Why nonprofits need to switch to person-first language immediately - Generocity Philly

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May 21, 2018 9:49 am

Why nonprofits need to switch to person-first language immediately

Direct-service orgs are perfectly equipped to drive large-scale adoption of more humanizing word use, argues columnist Valerie Johnson.

People first.

(Photo by A. Ricketts for Visit Philadelphia)

Lately, I’ve noticed a whole lot of nonprofit staff who support marginalized populations or people with a health issue or disability using language that both irritates and frustrates me.

It’s a problem that doesn’t just apply to my fellow fundraisers and nonprofit workers but to the general public, and in most cases, it comes from a place of ignorance.

People-first language, also called person-first language, is language that avoids conscious or subconscious marginalization or dehumanization when discussing people. People-first language is best known for referring to people with health issues or disabilities, but applies to any group that is defined by their condition or situation.

First, let’s review examples of person-first language vs. dehumanizing language:

  • A person with diabetes vs. a diabetic
  • A person with a disability vs. a disabled person
  • A person with a substance use disorder vs. an alcoholic
  • A person experiencing homelessness vs. a homeless person
  • A person with bipolar disorder vs. a bipolar person
  • A kid or teen in the foster care system vs. foster care kid

Now, take a hard look at the examples above. What’s the difference between the first and the second term for each group? Well, the first term recognizes that first and foremost, you’re talking about a person. A human being who has a disease, disability or is dealing with a temporary situation. A mom, dad, brother, sister, friend, neighbor or coworker who does not want their entire existence to be defined by one aspect of their life.

The second term for each group defines a person by their situation. It reduces that person to a label. It devalues and disrespects them, promotes stereotypes and other-izes them. It implicitly reinforces a sense of permanency regardless of the situation; homelessness, foster care, addiction, obesity and so many more can be (and often are) temporary situations. Yet people are still referred to as homeless far more often than they are a person experiencing homelessness.

In a perfect world, person-first language would be the rule, not the exception. Unfortunately, it’s a fairly new philosophy that first appeared in the US in the 1980s and it will probably take a while before it becomes colloquially accepted.

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As a fundraiser, not only is it important for me to respect the people who are helped by the funds I raise by using appropriate language, but it’s also important for me to educate our supporters.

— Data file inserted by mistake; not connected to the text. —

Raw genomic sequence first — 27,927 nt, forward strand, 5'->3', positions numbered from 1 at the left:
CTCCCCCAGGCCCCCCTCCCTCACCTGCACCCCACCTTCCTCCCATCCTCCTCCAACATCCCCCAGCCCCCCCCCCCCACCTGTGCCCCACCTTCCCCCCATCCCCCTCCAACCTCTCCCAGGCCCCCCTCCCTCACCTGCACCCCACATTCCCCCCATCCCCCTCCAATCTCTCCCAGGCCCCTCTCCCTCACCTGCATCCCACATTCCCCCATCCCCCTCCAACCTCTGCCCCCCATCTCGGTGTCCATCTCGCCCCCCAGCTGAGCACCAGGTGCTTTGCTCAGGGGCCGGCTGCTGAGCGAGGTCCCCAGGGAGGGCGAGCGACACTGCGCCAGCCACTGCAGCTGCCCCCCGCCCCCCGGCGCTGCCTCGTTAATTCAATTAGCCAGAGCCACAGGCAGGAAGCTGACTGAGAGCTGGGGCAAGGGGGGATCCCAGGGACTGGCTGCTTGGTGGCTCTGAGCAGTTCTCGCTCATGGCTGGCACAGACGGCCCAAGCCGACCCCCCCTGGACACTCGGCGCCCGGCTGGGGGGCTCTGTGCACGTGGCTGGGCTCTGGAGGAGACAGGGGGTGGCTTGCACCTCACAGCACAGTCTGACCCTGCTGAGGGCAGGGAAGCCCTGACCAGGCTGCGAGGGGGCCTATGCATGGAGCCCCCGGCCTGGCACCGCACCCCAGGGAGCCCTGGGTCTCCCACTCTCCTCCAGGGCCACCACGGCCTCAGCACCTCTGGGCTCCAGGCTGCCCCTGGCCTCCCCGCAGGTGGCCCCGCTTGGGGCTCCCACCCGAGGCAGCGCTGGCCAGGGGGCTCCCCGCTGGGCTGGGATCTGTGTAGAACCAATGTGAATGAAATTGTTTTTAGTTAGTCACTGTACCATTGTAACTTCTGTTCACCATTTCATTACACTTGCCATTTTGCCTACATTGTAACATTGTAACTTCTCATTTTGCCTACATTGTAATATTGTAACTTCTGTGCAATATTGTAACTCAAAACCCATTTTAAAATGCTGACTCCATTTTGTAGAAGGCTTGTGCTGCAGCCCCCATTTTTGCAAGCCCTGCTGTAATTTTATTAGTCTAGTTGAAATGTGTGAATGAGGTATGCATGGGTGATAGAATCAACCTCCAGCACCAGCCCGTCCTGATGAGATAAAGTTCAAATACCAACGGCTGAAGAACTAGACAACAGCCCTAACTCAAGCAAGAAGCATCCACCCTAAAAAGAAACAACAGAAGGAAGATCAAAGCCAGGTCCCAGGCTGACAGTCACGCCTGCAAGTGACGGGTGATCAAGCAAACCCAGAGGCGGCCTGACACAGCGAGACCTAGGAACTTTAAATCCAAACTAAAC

So, knowing that the whole world is not going to jump on board immediately, my crusade is slightly smaller. I want to live in a world where nonprofit workers — everyone from the direct-service staff, administrative staff and fundraisers to the executives and board members — do not use language that dehumanizes the people that they support.

I attended a conference recently and the keynote speaker referred to “the disabled” and “the homeless” in her speech on fundraising. Sure, “the homeless” makes people sound like victims that need your support and might lead to more donations.

But, to me at least, that kind of reasoning is skirting the line between respectful fundraising and poverty porn (a type of media which exploits a condition in order to generate the necessary sympathy for increasing support). And quite honestly, the resilience and strength shown by those I’ve known who experienced homelessness far surpasses those who haven’t been challenged by housing insecurity; they’re not victims and they will persevere until they achieve stability with or without your help.

As a fundraiser, not only is it important for me to respect the people who are helped by the funds I raise by using appropriate language, but it’s also important for me to educate our supporters.

In a previous role I worked with youth in foster care or experiencing homelessness, and it took me a while to build the confidence to have conversations with volunteers and supporters who were not using person-first language. Though I was a little nervous, at the end of the day almost everyone I talked with appreciated the opportunity to learn and better support the young people our organization helped.

Your donors and volunteers support your organization for a reason: They care about the work you do and the people you support. You’re doing them a disservice by not correcting disrespectful language or explaining what person-first language sounds like.

And you’re doing an even larger disservice to the people your organization helps by not using person-first language yourself. Don’t even get me started on how traumatizing it is for folks with disabilities to overhear their case worker talking about “the disabled client” on their caseload. How will that client ever trust you or believe you have their best interests in mind after hearing you say that?

Fellow fundraisers and nonprofit workers, let’s make a pact to respect the people that we work with, use appropriate language, and educate our supporters to understand the nuances of person-first language. Together we can make person-first language the rule, not the exception.

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